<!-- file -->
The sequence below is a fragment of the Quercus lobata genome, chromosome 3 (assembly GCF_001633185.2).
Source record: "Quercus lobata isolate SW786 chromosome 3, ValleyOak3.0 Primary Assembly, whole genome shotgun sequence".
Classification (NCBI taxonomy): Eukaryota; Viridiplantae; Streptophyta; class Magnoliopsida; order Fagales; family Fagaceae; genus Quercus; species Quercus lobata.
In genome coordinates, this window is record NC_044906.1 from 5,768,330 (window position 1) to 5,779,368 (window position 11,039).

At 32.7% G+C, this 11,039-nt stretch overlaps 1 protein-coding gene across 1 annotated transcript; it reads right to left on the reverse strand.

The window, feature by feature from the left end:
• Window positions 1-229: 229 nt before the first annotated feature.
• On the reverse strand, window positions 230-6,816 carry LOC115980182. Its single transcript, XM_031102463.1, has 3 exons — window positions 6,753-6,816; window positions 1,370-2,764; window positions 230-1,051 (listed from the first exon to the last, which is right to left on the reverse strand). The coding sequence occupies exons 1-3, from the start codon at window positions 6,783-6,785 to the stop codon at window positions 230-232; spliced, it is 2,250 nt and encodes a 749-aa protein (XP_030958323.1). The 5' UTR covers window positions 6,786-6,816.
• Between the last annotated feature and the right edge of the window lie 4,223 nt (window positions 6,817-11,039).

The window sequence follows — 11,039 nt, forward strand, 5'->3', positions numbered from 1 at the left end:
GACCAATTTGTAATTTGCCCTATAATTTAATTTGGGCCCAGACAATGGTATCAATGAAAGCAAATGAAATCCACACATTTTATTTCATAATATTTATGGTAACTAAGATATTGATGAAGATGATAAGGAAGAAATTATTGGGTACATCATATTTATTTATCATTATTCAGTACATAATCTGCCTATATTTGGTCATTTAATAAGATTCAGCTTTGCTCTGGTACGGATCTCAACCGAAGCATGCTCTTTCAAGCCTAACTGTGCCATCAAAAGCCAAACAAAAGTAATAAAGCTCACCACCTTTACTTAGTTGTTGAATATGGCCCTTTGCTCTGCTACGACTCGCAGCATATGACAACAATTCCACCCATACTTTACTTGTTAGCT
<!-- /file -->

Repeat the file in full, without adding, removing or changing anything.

The sequence below is a fragment of the Quercus lobata genome, chromosome 3 (assembly GCF_001633185.2).
Source record: "Quercus lobata isolate SW786 chromosome 3, ValleyOak3.0 Primary Assembly, whole genome shotgun sequence".
Classification (NCBI taxonomy): Eukaryota; Viridiplantae; Streptophyta; class Magnoliopsida; order Fagales; family Fagaceae; genus Quercus; species Quercus lobata.
In genome coordinates, this window is record NC_044906.1 from 5,768,330 (window position 1) to 5,779,368 (window position 11,039).

At 32.7% G+C, this 11,039-nt stretch overlaps 1 protein-coding gene across 1 annotated transcript; it reads right to left on the reverse strand.

The window, feature by feature from the left end:
• Window positions 1-229: 229 nt before the first annotated feature.
• On the reverse strand, window positions 230-6,816 carry LOC115980182. Its single transcript, XM_031102463.1, has 3 exons — window positions 6,753-6,816; window positions 1,370-2,764; window positions 230-1,051 (listed from the first exon to the last, which is right to left on the reverse strand). The coding sequence occupies exons 1-3, from the start codon at window positions 6,783-6,785 to the stop codon at window positions 230-232; spliced, it is 2,250 nt and encodes a 749-aa protein (XP_030958323.1). The 5' UTR covers window positions 6,786-6,816.
• Between the last annotated feature and the right edge of the window lie 4,223 nt (window positions 6,817-11,039).

The window sequence follows — 11,039 nt, forward strand, 5'->3', positions numbered from 1 at the left end:
GACCAATTTGTAATTTGCCCTATAATTTAATTTGGGCCCAGACAATGGTATCAATGAAAGCAAATGAAATCCACACATTTTATTTCATAATATTTATGGTAACTAAGATATTGATGAAGATGATAAGGAAGAAATTATTGGGTACATCATATTTATTTATCATTATTCAGTACATAATCTGCCTATATTTGGTCATTTAATAAGATTCAGCTTTGCTCTGGTACGGATCTCAACCGAAGCATGCTCTTTCAAGCCTAACTGTGCCATCAAAAGCCAAACAAAAGTAATAAAGCTCACCACCTTTACTTAGTTGTTGAATATGGCCCTTTGCTCTGCTACGACTCGCAGCATATGACAACAATTCCACCCATACTTTACTTGTTAGCT